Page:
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‘Words, words, words’: 11 great quotes from William Shakespeare

400 years after his death, the Bard is as relevant as ever. Concordia students, staff and faculty share their favourite bons mots
April 19, 2016
By Tom Peacock


This April 23 the world — from Stratford-upon-Avon in England to Jaipur, Chicago and Mexico City — marks the 400th anniversary of William Shakespeare's death.

We asked students, staff, faculty and grads from across the Concordia community to share the lines they can't forget.

If your favourite is on this list, please tweet it directly from the story. Or share another Bard quote with the hashtag #Shakespeare400. We'd love to hear from you!


Charles Draimin

Chair of the Department of Accountancy

From Macbeth, Act 1, Scene 3

First Witch:
All hail, Macbeth! Hail to thee, Thane of Glamis!

Second Witch:
All hail, Macbeth, hail to thee, Thane of Cawdor!

Third Witch:
All hail, Macbeth, thou shalt be king hereafter! [...]

Stay, you imperfect speakers, tell me more:
By Sinel's death I know I am Thane of Glamis;
But how of Cawdor? The Thane of Cawdor lives

I first read Macbeth when I was a teenager in high school. I loved the play and especially this scene. It started out with the three witches mouthing all sorts of nastiness before moving on to the prophecies above.

This was all a real eye-opener for an impressionable teenager and it stuck in my mind. How things have changed.

I have grown up and teach accounting at the John Molson School of Business (JMSB). If Macbeth were my text, I’d ask my students why Macbeth takes such an interest in the predictions of these “fantastical creatures.” Doesn’t he want to know who they are, how they know all these things, by what authority they speak? I would impress upon them that they must not let their emotions and ambitions undermine their judgment as Macbeth has.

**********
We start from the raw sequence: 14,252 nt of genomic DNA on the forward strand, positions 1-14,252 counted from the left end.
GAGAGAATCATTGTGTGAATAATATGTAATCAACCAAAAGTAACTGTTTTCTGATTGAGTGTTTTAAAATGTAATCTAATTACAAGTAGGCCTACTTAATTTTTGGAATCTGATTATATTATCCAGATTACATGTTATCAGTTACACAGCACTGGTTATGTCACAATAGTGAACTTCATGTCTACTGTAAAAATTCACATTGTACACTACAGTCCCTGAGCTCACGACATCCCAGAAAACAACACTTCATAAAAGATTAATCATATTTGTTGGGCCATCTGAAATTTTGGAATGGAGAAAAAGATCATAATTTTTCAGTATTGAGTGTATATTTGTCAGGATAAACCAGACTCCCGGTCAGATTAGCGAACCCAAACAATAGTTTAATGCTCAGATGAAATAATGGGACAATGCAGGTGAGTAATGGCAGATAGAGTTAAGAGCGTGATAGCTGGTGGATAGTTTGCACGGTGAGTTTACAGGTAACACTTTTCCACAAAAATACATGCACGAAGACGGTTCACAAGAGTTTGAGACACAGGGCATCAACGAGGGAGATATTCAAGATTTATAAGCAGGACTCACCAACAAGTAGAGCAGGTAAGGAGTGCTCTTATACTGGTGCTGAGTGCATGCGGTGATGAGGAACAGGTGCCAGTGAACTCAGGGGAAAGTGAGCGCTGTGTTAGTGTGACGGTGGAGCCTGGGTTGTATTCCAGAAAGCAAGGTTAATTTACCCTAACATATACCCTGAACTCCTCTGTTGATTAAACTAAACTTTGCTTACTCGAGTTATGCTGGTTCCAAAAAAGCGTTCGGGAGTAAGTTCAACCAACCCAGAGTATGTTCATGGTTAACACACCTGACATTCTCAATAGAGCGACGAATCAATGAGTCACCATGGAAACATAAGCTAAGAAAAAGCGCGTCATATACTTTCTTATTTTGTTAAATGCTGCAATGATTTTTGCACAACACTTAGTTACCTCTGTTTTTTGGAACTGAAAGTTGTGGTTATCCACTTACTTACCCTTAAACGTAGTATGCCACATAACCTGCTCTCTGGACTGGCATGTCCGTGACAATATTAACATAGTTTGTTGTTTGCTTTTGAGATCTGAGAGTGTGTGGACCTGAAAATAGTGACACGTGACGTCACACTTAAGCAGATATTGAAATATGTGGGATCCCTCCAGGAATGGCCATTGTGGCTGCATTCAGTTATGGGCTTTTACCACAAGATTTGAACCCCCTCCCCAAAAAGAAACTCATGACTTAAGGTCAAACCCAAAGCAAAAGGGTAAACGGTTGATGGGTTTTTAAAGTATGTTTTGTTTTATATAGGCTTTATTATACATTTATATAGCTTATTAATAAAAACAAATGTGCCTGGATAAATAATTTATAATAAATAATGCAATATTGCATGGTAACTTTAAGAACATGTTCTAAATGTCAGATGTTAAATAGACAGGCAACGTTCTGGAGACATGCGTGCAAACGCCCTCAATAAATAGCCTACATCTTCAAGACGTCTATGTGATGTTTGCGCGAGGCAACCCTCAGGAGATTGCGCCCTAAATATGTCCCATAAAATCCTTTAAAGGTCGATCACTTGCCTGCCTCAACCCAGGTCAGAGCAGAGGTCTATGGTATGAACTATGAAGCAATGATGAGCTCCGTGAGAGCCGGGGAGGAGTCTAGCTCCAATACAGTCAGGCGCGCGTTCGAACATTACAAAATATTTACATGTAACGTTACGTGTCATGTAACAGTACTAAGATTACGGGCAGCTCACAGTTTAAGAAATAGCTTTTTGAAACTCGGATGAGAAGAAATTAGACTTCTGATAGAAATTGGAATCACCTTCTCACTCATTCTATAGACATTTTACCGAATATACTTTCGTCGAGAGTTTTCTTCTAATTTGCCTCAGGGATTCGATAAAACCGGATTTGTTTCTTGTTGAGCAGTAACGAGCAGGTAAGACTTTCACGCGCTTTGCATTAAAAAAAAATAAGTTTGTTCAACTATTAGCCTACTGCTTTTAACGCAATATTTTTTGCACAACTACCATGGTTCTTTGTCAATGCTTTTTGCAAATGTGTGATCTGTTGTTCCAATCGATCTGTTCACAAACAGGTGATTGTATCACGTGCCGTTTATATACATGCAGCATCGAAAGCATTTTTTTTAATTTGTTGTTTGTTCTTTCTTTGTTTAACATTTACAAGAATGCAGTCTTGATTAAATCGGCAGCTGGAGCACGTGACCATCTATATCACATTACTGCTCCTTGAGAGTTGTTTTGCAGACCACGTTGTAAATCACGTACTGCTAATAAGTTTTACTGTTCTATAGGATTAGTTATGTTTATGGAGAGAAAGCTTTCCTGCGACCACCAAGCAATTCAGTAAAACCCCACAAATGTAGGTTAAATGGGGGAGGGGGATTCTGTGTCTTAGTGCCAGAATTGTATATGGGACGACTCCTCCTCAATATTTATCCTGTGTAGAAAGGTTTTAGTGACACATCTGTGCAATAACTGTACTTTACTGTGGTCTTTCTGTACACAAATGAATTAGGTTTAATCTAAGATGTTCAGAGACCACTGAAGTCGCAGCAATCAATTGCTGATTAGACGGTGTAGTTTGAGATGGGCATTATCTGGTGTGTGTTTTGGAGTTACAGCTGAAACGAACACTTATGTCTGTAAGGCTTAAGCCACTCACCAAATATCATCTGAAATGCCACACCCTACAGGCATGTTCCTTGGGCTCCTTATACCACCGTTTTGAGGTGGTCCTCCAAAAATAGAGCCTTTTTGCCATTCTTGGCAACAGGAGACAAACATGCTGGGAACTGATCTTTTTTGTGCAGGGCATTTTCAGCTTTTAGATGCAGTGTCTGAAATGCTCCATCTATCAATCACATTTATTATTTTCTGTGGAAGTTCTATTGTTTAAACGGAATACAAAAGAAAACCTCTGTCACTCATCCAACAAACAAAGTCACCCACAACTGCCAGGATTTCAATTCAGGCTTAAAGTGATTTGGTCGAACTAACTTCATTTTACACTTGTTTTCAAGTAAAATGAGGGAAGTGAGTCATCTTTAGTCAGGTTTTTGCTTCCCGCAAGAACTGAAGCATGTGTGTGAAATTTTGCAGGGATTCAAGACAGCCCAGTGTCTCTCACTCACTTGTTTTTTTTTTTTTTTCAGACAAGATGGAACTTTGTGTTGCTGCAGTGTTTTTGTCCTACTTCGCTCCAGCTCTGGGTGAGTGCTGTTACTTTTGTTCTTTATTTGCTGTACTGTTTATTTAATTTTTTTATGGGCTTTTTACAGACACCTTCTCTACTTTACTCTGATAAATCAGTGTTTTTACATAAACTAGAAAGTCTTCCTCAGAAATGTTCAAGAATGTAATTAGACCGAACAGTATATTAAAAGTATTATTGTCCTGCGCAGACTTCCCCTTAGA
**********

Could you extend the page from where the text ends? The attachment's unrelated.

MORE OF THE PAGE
Look what happened to him …


Jen Cressey

Master’s candidate / INDI Program
Department assistant in the Faculty of Fine Arts

From King Lear, Act 4, Scene 2

If that the heavens do not their visible spirits
Send quickly down to tame these vile offences,
It will come,
Humanity must perforce prey on itself,
Like monsters of the deep.


This quote and interchange feels timely. I think it speaks to the need to cultivate our best impulses, and the dire consequence of succumbing to our worst ones.

It’s a pitch-dark statement, a startling image and a stark warning.


Kate Bligh

Part-time instructor
School of Canadian Irish Studies
Departments of Theatre and English

From A Midsummer Night’s Dream, Act 2, Scene 2

The human mortals want their winter cheer:
No night is now with hymn or carol blest.
Therefore the moon, the governess of floods,
Pale in her anger, washes all the air,
That rheumatic diseases do abound.
And through this distemperature we see
The seasons alter: hoary-headed frosts
Fall in the fresh lap of the crimson rose;
And on old Hiems' thin and icy crown,
An odorous chaplet of sweet summer buds
Is, as in mockery, set; the spring, the summer,
The childing autumn, angry winter, change
Their wonted liveries; and the mazed world,
By their increase, now knows not which is which.
And this same progeny of evils comes
From our debate, from our dissension;
We are their parents and original.

Titania, Queen of the Faeries, is confronting King Oberon, her husband, with the many consequences of a toxic dispute that they have been having for some time.

There are so many things about these lines that astonish me: the poetic images; the delicious juicy, expressivity of the words (try saying them out loud!); and most of all, the fact that Shakespeare, who knew everything, seems to have predicted both the effects of global warming, and the fact that this would be a by-product of arrogant self-concern, a failure of communication and a collective neglect of our responsibility for the earth.


Amanda Kellock

BFA (drama for human development) 03
Full-time faculty in the Department of Theatre
Artistic director of Repercussion Theatre

From Julius Caesar, Act 2, Scene 2

Cowards die many times before their deaths;
The valiant never taste of death but once.

Of all the wonders that I yet have heard, 

It seems to me most strange that men should fear; 

Seeing that death, a necessary end,